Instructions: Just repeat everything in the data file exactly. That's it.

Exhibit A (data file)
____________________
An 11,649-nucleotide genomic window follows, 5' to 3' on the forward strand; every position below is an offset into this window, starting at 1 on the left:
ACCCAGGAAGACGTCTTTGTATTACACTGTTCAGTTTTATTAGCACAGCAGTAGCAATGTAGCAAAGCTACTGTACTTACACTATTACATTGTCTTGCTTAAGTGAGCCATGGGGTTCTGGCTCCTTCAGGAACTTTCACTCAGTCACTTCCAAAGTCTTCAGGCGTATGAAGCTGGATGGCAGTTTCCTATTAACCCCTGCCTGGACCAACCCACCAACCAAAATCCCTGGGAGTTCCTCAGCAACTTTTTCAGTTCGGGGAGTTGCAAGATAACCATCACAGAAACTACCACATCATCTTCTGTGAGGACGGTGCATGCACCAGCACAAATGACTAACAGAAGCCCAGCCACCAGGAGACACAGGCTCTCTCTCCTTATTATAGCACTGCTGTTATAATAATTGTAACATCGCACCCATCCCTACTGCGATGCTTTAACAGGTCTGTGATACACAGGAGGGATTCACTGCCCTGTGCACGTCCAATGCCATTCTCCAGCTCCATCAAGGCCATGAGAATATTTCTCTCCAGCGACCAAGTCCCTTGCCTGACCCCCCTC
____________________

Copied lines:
An 11,649-nucleotide genomic window follows, 5' to 3' on the forward strand; every position below is an offset into this window, starting at 1 on the left:
ACCCAGGAAGACGTCTTTGTATTACACTGTTCAGTTTTATTAGCACAGCAGTAGCAATGTAGCAAAGCTACTGTACTTACACTATTACATTGTCTTGCTTAAGTGAGCCATGGGGTTCTGGCTCCTTCAGGAACTTTCACTCAGTCACTTCCAAAGTCTTCAGGCGTATGAAGCTGGATGGCAGTTTCCTATTAACCCCTGCCTGGACCAACCCACCAACCAAAATCCCTGGGAGTTCCTCAGCAACTTTTTCAGTTCGGGGAGTTGCAAGATAACCATCACAGAAACTACCACATCATCTTCTGTGAGGACGGTGCATGCACCAGCACAAATGACTAACAGAAGCCCAGCCACCAGGAGACACAGGCTCTCTCTCCTTATTATAGCACTGCTGTTATAATAATTGTAACATCGCACCCATCCCTACTGCGATGCTTTAACAGGTCTGTGATACACAGGAGGGATTCACTGCCCTGTGCACGTCCAATGCCATTCTCCAGCTCCATCAAGGCCATGAGAATATTTCTCTCCAGCGACCAAGTCCCTTGCCTGACCCCCCTC